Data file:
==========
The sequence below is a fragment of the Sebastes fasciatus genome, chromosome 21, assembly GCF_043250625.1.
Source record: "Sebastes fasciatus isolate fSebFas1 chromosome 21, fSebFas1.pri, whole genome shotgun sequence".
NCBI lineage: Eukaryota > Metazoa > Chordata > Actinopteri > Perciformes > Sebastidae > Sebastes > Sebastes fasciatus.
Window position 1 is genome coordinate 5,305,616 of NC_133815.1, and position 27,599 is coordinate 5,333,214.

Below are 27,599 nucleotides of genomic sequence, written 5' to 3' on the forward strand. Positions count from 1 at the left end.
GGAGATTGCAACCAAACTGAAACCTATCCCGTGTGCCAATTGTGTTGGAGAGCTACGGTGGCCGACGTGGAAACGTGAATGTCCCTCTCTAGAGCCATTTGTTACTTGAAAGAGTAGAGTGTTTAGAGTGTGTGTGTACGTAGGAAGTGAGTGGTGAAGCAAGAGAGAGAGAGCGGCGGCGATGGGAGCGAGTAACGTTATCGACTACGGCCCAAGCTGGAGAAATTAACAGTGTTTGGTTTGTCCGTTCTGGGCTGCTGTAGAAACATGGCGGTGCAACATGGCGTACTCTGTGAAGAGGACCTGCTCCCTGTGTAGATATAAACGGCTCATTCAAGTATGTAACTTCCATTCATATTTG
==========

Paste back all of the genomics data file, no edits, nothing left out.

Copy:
The sequence below is a fragment of the Sebastes fasciatus genome, chromosome 21, assembly GCF_043250625.1.
Source record: "Sebastes fasciatus isolate fSebFas1 chromosome 21, fSebFas1.pri, whole genome shotgun sequence".
NCBI lineage: Eukaryota > Metazoa > Chordata > Actinopteri > Perciformes > Sebastidae > Sebastes > Sebastes fasciatus.
Window position 1 is genome coordinate 5,305,616 of NC_133815.1, and position 27,599 is coordinate 5,333,214.

Below are 27,599 nucleotides of genomic sequence, written 5' to 3' on the forward strand. Positions count from 1 at the left end.
GGAGATTGCAACCAAACTGAAACCTATCCCGTGTGCCAATTGTGTTGGAGAGCTACGGTGGCCGACGTGGAAACGTGAATGTCCCTCTCTAGAGCCATTTGTTACTTGAAAGAGTAGAGTGTTTAGAGTGTGTGTGTACGTAGGAAGTGAGTGGTGAAGCAAGAGAGAGAGAGCGGCGGCGATGGGAGCGAGTAACGTTATCGACTACGGCCCAAGCTGGAGAAATTAACAGTGTTTGGTTTGTCCGTTCTGGGCTGCTGTAGAAACATGGCGGTGCAACATGGCGTACTCTGTGAAGAGGACCTGCTCCCTGTGTAGATATAAACGGCTCATTCAAGTATGTAACTTCCATTCATATTTG